Dayton pushes for more broadband expansion money
Minnesota's broadband situation is better than some other states, but 12 percent of Minnesotans, mostly in Greater Minnesota, have internet connection speeds slower than the state standard.
"We're not taking the elevator, we are taking the stairs on this one," General Manager Dave Wolf of Gardonville Telephone Co-op of the Alexandria area said March 28, standing alongside Gov. Mark Dayton and other broadband advocates.
"A rural broadband strategy that includes a partnership between the state and the service provider is solving the 'how' and it's creating examples of success that other states certainly will follow..." he added. "We are having an impact on our local community."
Dayton lobbied legislators to approve $30 million he has requested to help build out rural Minnesota broadband systems. The funds, like those in the past four years, would become grants to broadband providers.
Minnesota considers the slowest acceptable broadband internet service as 25 megabits per second download and three Mbps upload, which while much faster than dial-up is slower than many city internet speeds. Last year, about 52,000 homes did not meet that standard.
In 2011, 56 percent of Minnesota homes had access to high-speed internet, mostly in urban areas. Now, about 88 percent of Minnesotans can connect. However, just 73 percent of rural Minnesotans have that capability.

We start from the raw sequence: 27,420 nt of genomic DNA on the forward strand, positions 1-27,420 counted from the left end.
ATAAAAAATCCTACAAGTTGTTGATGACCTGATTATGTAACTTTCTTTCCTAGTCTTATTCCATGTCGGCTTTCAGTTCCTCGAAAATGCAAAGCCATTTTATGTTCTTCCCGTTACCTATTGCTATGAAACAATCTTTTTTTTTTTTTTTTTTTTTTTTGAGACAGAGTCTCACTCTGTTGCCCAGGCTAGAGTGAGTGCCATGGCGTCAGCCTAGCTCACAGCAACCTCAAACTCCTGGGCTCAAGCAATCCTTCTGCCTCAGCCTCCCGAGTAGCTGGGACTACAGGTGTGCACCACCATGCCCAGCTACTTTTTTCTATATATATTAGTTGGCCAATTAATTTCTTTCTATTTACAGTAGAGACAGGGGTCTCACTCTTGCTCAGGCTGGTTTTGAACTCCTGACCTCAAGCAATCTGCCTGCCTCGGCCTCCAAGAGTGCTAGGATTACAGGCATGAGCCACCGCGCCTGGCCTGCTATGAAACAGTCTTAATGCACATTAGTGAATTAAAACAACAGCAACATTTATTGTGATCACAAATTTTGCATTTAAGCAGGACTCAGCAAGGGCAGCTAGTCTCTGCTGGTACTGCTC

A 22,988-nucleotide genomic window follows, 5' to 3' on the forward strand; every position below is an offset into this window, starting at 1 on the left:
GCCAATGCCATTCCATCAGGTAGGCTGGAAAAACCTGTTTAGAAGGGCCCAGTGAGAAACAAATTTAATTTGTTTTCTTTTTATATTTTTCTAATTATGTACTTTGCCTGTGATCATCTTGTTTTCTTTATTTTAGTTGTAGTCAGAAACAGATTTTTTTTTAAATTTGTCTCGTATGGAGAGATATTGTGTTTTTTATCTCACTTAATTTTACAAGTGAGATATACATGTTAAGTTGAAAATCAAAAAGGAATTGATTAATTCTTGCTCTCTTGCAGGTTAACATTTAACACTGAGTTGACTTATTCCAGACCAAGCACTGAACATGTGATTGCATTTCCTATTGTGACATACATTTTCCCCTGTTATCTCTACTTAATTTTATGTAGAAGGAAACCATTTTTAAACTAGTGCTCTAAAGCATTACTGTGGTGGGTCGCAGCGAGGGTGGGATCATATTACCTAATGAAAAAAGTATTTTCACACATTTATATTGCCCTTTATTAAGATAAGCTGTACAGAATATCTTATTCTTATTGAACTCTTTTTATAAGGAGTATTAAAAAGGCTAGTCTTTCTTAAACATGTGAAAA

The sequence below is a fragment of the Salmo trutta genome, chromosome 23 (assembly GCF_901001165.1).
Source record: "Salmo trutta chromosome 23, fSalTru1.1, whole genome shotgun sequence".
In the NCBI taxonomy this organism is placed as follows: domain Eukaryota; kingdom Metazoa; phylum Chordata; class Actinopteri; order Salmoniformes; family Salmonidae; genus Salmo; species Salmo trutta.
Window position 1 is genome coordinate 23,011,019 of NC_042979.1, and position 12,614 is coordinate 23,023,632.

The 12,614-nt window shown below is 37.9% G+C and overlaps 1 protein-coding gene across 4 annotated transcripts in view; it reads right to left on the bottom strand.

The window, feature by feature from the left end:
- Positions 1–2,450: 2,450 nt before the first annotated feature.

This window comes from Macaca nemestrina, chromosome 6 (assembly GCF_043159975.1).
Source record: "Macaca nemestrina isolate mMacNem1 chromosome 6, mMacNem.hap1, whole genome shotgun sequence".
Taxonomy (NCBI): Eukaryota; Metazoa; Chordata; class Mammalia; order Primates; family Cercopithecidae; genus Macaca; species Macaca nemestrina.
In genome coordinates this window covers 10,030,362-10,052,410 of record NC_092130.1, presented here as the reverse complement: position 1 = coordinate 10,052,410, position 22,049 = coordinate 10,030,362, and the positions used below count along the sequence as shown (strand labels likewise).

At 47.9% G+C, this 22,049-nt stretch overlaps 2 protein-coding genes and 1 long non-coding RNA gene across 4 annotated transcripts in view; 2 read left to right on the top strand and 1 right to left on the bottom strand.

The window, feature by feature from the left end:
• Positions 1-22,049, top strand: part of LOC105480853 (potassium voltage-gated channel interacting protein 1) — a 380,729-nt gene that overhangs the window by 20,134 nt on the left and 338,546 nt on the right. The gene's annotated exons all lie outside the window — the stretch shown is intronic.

Dayton said the $30 million he wants would add faster service to 11,000 homes, businesses and community institutions around greater Minnesota. A governor's task force has recommended spending nearly $72 million every two years on broadband.
Danna MacKenzie of the State Broadband Office said people with slow internet are scattered around the state. She said 13 counties have less than 50 percent coverage. Yellow Medicine County has the fewest homes served.
It is more expensive to serve those with slow internet because they are in difficult areas for broadband construction, and often far from existing broadband lines.
While most internet service is via fiber or wire cable, MacKenzie said that some projects are a combination of wire and wireless.
Serving some people "could be very cost prohibitive," Wolf added.
Dayton, who has said his goal is 100 percent coverage, agreed on Wednesday that not everyone can be served.
But, he added, for most rural Minnesotans "you have to provide them access to the world."
Commissioner Shawntera Hardy of the Department of Employment and Economic Development said it is not just individuals who benefit from broadband. Communities with broadband have an advantage when recruiting and retaining businesses and workers.
State grants over the past four years have attracted $110 million in local government and private investment, state officials say.